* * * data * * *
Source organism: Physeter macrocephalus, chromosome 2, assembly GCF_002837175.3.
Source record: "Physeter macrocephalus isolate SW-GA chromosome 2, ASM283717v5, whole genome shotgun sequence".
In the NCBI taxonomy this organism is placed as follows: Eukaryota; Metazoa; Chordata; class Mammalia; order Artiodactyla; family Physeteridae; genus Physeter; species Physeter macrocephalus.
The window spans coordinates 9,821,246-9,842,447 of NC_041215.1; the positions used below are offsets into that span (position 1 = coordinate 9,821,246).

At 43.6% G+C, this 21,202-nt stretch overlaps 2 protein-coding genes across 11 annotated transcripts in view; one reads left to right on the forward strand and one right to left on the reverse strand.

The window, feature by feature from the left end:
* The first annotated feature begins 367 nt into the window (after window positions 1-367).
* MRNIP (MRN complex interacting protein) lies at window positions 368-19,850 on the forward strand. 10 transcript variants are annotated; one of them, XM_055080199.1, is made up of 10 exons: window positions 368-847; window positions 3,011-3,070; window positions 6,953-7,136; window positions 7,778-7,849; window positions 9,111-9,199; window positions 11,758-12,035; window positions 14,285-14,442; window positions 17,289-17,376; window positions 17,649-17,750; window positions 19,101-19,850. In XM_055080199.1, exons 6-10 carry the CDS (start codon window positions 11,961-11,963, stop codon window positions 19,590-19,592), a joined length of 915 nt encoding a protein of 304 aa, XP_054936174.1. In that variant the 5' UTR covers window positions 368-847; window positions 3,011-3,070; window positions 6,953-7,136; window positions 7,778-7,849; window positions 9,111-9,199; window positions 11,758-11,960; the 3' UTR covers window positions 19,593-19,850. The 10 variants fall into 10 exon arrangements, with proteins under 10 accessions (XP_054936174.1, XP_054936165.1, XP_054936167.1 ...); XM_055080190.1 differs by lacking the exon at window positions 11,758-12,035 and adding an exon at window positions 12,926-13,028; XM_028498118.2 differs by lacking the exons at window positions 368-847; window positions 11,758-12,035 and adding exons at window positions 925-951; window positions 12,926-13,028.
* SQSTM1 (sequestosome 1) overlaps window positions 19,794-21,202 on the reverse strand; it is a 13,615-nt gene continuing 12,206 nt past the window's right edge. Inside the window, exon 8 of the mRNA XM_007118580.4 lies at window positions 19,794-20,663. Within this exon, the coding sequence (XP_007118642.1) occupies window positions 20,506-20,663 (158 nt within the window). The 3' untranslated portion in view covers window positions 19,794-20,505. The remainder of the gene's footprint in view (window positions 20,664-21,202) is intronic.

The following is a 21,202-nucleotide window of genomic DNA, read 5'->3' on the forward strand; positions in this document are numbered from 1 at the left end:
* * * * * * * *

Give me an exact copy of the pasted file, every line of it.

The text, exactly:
Source organism: Physeter macrocephalus, chromosome 2, assembly GCF_002837175.3.
Source record: "Physeter macrocephalus isolate SW-GA chromosome 2, ASM283717v5, whole genome shotgun sequence".
In the NCBI taxonomy this organism is placed as follows: Eukaryota; Metazoa; Chordata; class Mammalia; order Artiodactyla; family Physeteridae; genus Physeter; species Physeter macrocephalus.
The window spans coordinates 9,821,246-9,842,447 of NC_041215.1; the positions used below are offsets into that span (position 1 = coordinate 9,821,246).

At 43.6% G+C, this 21,202-nt stretch overlaps 2 protein-coding genes across 11 annotated transcripts in view; one reads left to right on the forward strand and one right to left on the reverse strand.

The window, feature by feature from the left end:
* The first annotated feature begins 367 nt into the window (after window positions 1-367).
* MRNIP (MRN complex interacting protein) lies at window positions 368-19,850 on the forward strand. 10 transcript variants are annotated; one of them, XM_055080199.1, is made up of 10 exons: window positions 368-847; window positions 3,011-3,070; window positions 6,953-7,136; window positions 7,778-7,849; window positions 9,111-9,199; window positions 11,758-12,035; window positions 14,285-14,442; window positions 17,289-17,376; window positions 17,649-17,750; window positions 19,101-19,850. In XM_055080199.1, exons 6-10 carry the CDS (start codon window positions 11,961-11,963, stop codon window positions 19,590-19,592), a joined length of 915 nt encoding a protein of 304 aa, XP_054936174.1. In that variant the 5' UTR covers window positions 368-847; window positions 3,011-3,070; window positions 6,953-7,136; window positions 7,778-7,849; window positions 9,111-9,199; window positions 11,758-11,960; the 3' UTR covers window positions 19,593-19,850. The 10 variants fall into 10 exon arrangements, with proteins under 10 accessions (XP_054936174.1, XP_054936165.1, XP_054936167.1 ...); XM_055080190.1 differs by lacking the exon at window positions 11,758-12,035 and adding an exon at window positions 12,926-13,028; XM_028498118.2 differs by lacking the exons at window positions 368-847; window positions 11,758-12,035 and adding exons at window positions 925-951; window positions 12,926-13,028.
* SQSTM1 (sequestosome 1) overlaps window positions 19,794-21,202 on the reverse strand; it is a 13,615-nt gene continuing 12,206 nt past the window's right edge. Inside the window, exon 8 of the mRNA XM_007118580.4 lies at window positions 19,794-20,663. Within this exon, the coding sequence (XP_007118642.1) occupies window positions 20,506-20,663 (158 nt within the window). The 3' untranslated portion in view covers window positions 19,794-20,505. The remainder of the gene's footprint in view (window positions 20,664-21,202) is intronic.

The following is a 21,202-nucleotide window of genomic DNA, read 5'->3' on the forward strand; positions in this document are numbered from 1 at the left end: